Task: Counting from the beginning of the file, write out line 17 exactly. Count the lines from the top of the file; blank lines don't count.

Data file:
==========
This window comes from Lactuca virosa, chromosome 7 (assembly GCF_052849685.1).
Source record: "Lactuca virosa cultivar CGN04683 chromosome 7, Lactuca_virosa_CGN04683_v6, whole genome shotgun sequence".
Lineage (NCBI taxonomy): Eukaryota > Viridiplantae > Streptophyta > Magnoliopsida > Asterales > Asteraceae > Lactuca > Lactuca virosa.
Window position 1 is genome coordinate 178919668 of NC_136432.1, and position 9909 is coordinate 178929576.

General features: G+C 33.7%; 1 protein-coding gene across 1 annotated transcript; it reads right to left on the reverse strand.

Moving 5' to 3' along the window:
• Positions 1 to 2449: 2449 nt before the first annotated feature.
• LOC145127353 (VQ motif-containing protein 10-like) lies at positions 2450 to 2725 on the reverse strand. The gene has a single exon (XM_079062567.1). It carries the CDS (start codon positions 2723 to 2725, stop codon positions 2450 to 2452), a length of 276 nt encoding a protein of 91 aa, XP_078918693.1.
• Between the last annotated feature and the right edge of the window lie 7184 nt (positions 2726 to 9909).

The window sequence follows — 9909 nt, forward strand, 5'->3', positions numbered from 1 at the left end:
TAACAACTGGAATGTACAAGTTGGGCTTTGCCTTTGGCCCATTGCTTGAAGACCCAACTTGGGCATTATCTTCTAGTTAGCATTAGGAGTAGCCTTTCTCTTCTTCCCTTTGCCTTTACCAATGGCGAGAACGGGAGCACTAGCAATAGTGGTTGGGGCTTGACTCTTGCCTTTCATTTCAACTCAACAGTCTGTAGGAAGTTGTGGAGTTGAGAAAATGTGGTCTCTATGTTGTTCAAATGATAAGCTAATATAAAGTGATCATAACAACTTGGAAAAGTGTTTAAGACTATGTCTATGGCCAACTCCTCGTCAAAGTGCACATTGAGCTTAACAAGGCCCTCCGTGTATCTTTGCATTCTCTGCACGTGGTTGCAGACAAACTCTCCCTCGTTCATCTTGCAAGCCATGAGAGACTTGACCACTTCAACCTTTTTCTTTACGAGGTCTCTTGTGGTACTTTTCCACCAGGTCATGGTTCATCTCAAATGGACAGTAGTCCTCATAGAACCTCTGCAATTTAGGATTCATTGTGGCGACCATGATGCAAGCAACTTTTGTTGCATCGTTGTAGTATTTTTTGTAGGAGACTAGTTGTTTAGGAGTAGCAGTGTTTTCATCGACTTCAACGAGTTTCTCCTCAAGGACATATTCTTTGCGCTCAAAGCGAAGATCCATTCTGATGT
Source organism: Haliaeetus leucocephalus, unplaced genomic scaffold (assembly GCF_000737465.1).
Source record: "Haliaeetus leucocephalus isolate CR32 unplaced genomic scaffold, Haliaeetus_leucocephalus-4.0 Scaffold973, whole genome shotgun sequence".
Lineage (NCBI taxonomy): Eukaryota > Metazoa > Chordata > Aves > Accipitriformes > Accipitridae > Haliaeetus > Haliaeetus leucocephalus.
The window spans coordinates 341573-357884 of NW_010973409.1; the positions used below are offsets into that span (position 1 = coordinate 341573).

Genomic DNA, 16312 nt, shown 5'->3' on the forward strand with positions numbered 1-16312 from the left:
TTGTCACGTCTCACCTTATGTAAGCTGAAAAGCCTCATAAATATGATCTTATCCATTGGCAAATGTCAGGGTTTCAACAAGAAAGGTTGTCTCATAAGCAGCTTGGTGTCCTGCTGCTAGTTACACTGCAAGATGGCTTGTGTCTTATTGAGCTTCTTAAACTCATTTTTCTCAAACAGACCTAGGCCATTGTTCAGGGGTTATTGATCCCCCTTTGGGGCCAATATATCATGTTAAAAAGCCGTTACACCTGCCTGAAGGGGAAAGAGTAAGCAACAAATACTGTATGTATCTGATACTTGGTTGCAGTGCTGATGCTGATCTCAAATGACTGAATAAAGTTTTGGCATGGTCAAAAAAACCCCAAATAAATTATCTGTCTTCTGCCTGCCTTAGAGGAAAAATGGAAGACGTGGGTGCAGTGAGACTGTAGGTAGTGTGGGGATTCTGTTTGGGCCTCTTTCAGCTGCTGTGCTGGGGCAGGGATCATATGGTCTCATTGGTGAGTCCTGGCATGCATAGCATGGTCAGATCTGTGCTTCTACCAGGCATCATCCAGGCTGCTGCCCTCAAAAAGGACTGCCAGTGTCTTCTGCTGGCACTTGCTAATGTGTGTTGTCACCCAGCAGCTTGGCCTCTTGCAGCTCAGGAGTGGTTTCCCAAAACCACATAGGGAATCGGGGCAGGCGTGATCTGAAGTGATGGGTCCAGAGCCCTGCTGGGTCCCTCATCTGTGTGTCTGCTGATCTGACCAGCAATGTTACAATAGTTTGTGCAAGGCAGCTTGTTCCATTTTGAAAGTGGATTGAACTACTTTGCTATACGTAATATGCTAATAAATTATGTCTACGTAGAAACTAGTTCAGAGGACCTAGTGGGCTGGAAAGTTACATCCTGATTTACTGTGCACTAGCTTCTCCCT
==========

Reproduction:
TTGTCACGTCTCACCTTATGTAAGCTGAAAAGCCTCATAAATATGATCTTATCCATTGGCAAATGTCAGGGTTTCAACAAGAAAGGTTGTCTCATAAGCAGCTTGGTGTCCTGCTGCTAGTTACACTGCAAGATGGCTTGTGTCTTATTGAGCTTCTTAAACTCATTTTTCTCAAACAGACCTAGGCCATTGTTCAGGGGTTATTGATCCCCCTTTGGGGCCAATATATCATGTTAAAAAGCCGTTACACCTGCCTGAAGGGGAAAGAGTAAGCAACAAATACTGTATGTATCTGATACTTGGTTGCAGTGCTGATGCTGATCTCAAATGACTGAATAAAGTTTTGGCATGGTCAAAAAAACCCCAAATAAATTATCTGTCTTCTGCCTGCCTTAGAGGAAAAATGGAAGACGTGGGTGCAGTGAGACTGTAGGTAGTGTGGGGATTCTGTTTGGGCCTCTTTCAGCTGCTGTGCTGGGGCAGGGATCATATGGTCTCATTGGTGAGTCCTGGCATGCATAGCATGGTCAGATCTGTGCTTCTACCAGGCATCATCCAGGCTGCTGCCCTCAAAAAGGACTGCCAGTGTCTTCTGCTGGCACTTGCTAATGTGTGTTGTCACCCAGCAGCTTGGCCTCTTGCAGCTCAGGAGTGGTTTCCCAAAACCACATAGGGAATCGGGGCAGGCGTGATCTGAAGTGATGGGTCCAGAGCCCTGCTGGGTCCCTCATCTGTGTGTCTGCTGATCTGACCAGCAATGTTACAATAGTTTGTGCAAGGCAGCTTGTTCCATTTTGAAAGTGGATTGAACTACTTTGCTATACGTAATATGCTAATAAATTATGTCTACGTAGAAACTAGTTCAGAGGACCTAGTGGGCTGGAAAGTTACATCCTGATTTACTGTGCACTAGCTTCTCCCT